A smart and caring journey

Chris Kennedy is the Superintendent of Schools / CEO with the West Vancouver School District (West Vancouver, BC). He has taught secondary English and Social Studies, and been both an elementary and secondary school principal.


It was almost five years ago that I wrote a post Smart and Caring. I was taken by our new (at the time) Governor General of Canada, His Excellency, the Right Honourable David Johnston, and his call for a smart and caring nation. I was initially struck by his installation speech:
Anyone who has achieved any degree of success and been placed in a leadership position can point to dozens of teachers, mentors and coaches who have made them better persons along the way. In my case, they number in the hundreds.

During my term, we will find ways to properly recognize our teachers who are responsible for our intellectual development. If there is one trumpet call from my remarks today let it be “Cherish Our Teachers”.

I have always had great admiration for the teachers and educators of this country.

I had the chance to be part of a program with His Excellency [in March] in West Vancouver, and five years later, his words, his message and his vision for our country are still striking.  At the invitation of the West Vancouver Community Foundation, and other local foundations, His Excellency spoke to a full theatre of community members, and participated in a panel of local citizens that I had the good fortune to facilitate.

He once again spoke about the power of a strong public education system.  He also returned to his theme of “smart and caring”, one he has regularly covered over the last six years and the connection he has made to Canada’s upcoming 150th birthday.  He said:

And perhaps that’s the greatest gift of all you can make to Canada—to create hope. Because hope, as the ethicist Margaret Somerville once put it, is “the oxygen of the human spirit.”

His Excellency told a number of simple, personal stories related to the giving of blood – something he has done since his youth.  He noted that Canada is one of the few countries of the world, where giving blood is a volunteer activity and it speaks to who we are as a people, noting, “like any nation-state, Canada, of course, is only as strong as its people, as its communities”.    He also linked his beliefs around smart and caring to the current Syrian refugee work, quoting Conrad Sauvé of the Canadian Red Cross:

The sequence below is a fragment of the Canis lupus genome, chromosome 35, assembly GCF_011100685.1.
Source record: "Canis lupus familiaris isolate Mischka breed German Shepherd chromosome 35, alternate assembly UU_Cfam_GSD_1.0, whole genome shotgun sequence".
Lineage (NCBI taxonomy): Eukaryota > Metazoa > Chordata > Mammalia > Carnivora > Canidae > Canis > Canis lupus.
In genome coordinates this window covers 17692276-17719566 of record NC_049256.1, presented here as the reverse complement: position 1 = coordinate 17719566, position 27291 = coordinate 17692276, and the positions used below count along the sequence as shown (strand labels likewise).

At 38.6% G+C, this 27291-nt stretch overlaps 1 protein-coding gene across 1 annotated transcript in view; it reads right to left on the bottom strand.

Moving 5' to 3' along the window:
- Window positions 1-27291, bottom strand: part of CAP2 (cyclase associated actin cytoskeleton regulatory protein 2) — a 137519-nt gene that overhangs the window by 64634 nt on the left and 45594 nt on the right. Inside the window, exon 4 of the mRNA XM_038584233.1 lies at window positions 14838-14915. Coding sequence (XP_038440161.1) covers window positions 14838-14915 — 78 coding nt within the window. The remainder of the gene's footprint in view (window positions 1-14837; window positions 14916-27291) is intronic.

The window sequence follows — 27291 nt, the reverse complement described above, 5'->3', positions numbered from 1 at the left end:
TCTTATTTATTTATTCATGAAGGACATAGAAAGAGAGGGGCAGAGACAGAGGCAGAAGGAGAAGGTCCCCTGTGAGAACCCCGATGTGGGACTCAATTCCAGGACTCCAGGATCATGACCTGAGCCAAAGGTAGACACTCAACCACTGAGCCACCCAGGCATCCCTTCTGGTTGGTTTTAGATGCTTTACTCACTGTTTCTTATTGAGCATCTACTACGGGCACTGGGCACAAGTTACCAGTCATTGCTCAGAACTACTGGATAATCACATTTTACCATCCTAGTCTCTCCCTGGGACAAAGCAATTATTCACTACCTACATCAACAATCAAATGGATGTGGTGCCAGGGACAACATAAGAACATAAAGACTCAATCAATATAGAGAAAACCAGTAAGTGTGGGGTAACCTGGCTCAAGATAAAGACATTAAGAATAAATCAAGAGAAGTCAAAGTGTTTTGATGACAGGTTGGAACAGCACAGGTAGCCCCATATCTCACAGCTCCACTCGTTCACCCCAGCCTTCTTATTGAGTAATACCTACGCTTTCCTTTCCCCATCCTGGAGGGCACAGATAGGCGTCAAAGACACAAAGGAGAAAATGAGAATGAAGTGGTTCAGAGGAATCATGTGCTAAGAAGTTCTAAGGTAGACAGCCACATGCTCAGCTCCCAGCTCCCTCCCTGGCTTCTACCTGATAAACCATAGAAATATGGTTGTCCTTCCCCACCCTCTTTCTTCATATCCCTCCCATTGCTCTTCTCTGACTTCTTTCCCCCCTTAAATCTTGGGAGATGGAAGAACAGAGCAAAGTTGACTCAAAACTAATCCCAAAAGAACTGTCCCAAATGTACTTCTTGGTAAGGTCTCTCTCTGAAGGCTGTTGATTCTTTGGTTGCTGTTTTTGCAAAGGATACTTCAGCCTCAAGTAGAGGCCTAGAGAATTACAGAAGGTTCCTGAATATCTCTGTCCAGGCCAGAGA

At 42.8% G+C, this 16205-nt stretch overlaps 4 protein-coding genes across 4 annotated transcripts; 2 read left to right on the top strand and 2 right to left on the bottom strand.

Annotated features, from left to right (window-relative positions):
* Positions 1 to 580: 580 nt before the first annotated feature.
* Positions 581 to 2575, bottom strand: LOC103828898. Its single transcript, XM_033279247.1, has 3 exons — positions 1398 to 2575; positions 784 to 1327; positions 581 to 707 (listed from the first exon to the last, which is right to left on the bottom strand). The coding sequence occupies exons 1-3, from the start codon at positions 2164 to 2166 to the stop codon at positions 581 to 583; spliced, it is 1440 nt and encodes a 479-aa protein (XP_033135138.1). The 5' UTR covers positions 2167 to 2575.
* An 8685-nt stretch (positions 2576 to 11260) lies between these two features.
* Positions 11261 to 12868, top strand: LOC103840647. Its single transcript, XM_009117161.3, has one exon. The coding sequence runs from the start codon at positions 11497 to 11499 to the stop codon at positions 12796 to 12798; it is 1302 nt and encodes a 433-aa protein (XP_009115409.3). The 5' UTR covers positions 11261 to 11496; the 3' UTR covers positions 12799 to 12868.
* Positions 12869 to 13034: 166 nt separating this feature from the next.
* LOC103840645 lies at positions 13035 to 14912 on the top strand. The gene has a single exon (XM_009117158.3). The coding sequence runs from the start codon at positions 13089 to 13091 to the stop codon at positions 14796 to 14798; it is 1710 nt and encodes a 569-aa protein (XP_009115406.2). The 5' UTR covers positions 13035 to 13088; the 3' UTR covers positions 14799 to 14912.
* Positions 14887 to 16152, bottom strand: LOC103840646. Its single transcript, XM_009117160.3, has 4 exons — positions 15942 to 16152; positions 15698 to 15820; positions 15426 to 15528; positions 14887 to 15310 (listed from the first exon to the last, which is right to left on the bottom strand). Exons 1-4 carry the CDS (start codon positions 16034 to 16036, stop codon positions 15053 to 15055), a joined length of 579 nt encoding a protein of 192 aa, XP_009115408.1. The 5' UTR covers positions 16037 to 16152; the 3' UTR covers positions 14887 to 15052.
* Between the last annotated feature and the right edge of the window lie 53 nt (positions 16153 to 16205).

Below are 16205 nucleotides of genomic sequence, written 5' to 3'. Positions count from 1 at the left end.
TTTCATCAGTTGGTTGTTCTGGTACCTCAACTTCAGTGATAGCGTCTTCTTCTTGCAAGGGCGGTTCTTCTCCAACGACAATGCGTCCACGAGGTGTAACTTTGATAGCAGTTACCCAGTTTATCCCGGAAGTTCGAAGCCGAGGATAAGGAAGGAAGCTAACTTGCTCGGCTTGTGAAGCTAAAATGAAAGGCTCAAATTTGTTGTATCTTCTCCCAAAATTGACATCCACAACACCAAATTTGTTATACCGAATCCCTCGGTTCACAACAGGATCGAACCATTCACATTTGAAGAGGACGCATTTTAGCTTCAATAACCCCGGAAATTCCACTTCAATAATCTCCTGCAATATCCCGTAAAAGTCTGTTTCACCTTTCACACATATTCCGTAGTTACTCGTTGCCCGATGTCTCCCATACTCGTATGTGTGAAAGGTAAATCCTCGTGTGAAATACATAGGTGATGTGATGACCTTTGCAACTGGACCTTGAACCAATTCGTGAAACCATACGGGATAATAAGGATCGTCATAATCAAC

“We’re dealing with people who are fleeing war. Nobody wants to leave their home. They’re leaving because they don’t have a choice, because they’ve lost hope.”

But he added:

“Their hope now is Canada.”

During the panel, thoughtful local citizens shared their views of a smart and caring nation.  A local entrepreneur and CEO of Earth’s Own Food Group, Maheb Nathoo discussed his views of universal truths including the need for gender equity and commitment to sustainability and the environment.  Local high school student Liam Grant talked about the key role young people could play in community building and Shannon Ozirny, Head of Youth Services and the West Vancouver Memorial Library expanded our view of community raising the need for a smart and caring digital community.  Finally, Adina Williams, a member of Squamish Nation, and student at the University of British Columbia, shared how her view of community has changed in recent years and expanded beyond her First Nations reserve, something she hopes for her entire community through the work of reconciliation.

Towards the end of the session I asked His Excellency about what advice he would give a community like ours.  He spoke about the upcoming 150th birthday for Canada.  He said that he was really taken by Calgary’s Mayor Nenshi and his 3 Things for Calgary initiative.  His Excellency thought this idea was something for others to consider and link it to our nation’s birthday celebrations.  Of course I was left thinking that it would be quite powerful to pull together His Excellency’s belief in a strong public education system, and Mayor Nenshi’s “3 things” challenge – wouldn’t it be great if students, staff and community recognized the sesquicentennial by doing 3 things for their schools and for public education?
So, just what messages from His Excellency stick with me?  A strong public education system is crucial for our country.  We are a smart and caring nation.  There are small things we can all do to contribute.

And I was left with a deep sense of pride in my community who showed so well for His Excellency, and for our country which His Excellency and others spoke of in such high regard.

Here is a link to His Excellency’s speech and here a link to event photos taken by Sonya Adloff.


This article originally appeared in Chris Kennedy’s blog, Culture of Yes.

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